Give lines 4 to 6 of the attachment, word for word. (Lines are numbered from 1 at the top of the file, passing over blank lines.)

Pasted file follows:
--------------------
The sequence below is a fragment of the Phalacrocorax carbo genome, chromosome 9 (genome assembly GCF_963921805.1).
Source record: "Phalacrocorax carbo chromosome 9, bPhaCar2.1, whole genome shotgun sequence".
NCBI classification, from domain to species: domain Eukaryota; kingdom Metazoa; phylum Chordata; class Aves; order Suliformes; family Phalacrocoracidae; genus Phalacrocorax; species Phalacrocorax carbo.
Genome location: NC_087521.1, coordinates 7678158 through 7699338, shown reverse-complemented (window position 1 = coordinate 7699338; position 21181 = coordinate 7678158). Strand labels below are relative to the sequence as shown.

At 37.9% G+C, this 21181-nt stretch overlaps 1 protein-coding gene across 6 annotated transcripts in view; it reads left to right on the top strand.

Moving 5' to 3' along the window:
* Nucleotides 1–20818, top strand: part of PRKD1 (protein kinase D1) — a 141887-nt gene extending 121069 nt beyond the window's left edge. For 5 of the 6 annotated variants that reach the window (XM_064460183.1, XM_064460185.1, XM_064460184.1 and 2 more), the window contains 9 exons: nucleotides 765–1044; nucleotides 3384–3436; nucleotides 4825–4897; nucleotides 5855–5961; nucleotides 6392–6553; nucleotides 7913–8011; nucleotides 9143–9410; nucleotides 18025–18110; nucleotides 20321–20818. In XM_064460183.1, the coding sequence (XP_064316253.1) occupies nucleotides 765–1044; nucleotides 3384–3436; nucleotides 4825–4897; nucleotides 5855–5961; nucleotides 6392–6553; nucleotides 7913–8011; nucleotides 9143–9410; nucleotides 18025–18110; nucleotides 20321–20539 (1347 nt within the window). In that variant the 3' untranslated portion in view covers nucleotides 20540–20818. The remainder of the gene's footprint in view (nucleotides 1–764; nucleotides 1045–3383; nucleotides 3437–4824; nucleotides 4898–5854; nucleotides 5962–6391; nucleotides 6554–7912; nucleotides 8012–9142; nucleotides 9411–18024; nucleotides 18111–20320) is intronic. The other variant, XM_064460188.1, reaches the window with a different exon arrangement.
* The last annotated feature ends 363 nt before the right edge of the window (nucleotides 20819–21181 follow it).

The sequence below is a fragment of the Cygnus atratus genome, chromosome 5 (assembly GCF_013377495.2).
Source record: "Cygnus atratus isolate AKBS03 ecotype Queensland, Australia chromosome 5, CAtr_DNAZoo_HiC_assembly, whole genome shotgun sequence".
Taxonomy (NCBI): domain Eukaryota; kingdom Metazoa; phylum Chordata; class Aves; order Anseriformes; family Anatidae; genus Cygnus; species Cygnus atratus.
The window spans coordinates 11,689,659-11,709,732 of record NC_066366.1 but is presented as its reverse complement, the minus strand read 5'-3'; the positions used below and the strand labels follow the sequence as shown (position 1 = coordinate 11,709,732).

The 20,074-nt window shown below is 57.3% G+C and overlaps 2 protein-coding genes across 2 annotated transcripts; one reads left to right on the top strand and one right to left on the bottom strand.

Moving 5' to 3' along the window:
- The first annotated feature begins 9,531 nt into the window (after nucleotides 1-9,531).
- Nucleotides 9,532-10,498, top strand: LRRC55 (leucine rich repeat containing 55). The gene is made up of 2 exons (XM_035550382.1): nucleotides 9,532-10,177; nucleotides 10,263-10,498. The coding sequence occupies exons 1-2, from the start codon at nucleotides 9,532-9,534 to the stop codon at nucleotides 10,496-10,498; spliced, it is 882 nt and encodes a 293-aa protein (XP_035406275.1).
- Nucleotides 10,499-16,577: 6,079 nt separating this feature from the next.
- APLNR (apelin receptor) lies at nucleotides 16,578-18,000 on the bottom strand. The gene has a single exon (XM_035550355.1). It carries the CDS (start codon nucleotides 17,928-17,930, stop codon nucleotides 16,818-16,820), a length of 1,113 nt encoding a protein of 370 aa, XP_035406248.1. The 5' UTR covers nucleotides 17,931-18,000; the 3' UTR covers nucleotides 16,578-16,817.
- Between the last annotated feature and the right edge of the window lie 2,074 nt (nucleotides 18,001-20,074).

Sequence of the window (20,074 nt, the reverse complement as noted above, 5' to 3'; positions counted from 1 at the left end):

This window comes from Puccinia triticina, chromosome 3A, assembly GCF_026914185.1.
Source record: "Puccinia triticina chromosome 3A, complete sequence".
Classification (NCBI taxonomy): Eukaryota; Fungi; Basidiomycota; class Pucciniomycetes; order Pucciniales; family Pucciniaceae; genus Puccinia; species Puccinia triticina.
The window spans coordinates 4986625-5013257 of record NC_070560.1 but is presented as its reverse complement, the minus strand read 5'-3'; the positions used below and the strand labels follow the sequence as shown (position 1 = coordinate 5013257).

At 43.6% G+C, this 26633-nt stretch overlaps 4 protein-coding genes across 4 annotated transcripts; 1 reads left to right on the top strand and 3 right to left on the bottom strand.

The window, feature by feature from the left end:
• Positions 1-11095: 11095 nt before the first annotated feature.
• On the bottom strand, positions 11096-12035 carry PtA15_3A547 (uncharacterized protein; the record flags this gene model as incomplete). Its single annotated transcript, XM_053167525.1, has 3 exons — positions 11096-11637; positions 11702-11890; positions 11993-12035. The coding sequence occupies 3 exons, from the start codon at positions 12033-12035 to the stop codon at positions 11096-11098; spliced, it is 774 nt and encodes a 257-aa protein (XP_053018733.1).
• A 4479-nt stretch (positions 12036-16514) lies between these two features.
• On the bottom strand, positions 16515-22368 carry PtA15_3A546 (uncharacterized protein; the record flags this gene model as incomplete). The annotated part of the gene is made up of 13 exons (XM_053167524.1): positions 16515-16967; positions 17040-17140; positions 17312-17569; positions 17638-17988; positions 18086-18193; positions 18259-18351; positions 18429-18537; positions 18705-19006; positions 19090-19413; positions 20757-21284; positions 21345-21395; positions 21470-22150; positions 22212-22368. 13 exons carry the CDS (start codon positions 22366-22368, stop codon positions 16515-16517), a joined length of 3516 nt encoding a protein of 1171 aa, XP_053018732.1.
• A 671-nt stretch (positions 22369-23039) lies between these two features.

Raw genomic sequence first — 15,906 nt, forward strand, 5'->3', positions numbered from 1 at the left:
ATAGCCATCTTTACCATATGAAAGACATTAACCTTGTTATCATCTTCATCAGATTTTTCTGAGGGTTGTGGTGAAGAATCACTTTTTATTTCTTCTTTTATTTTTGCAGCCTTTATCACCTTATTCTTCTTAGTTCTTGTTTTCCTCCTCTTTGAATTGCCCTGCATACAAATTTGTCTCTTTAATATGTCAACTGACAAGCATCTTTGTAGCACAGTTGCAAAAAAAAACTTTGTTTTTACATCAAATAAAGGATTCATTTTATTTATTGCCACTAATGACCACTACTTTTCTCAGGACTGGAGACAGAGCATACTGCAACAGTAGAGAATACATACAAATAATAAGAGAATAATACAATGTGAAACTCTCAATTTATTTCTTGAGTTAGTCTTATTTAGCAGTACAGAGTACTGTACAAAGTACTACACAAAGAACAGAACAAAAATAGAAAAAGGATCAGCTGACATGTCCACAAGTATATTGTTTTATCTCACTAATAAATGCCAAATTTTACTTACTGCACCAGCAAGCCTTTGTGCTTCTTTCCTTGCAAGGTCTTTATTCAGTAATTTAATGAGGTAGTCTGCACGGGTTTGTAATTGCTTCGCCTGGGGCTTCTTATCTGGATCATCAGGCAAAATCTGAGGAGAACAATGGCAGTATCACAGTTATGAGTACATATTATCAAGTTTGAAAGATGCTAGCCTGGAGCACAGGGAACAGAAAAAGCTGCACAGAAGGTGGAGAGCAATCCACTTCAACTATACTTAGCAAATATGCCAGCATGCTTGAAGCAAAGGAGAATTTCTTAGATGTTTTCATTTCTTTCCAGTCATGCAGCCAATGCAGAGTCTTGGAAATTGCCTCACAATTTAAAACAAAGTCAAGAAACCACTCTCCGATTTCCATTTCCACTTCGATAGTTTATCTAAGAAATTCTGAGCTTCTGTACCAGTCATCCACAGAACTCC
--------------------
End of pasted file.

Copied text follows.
Genome location: NC_087521.1, coordinates 7678158 through 7699338, shown reverse-complemented (window position 1 = coordinate 7699338; position 21181 = coordinate 7678158). Strand labels below are relative to the sequence as shown.

At 37.9% G+C, this 21181-nt stretch overlaps 1 protein-coding gene across 6 annotated transcripts in view; it reads left to right on the top strand.

Moving 5' to 3' along the window: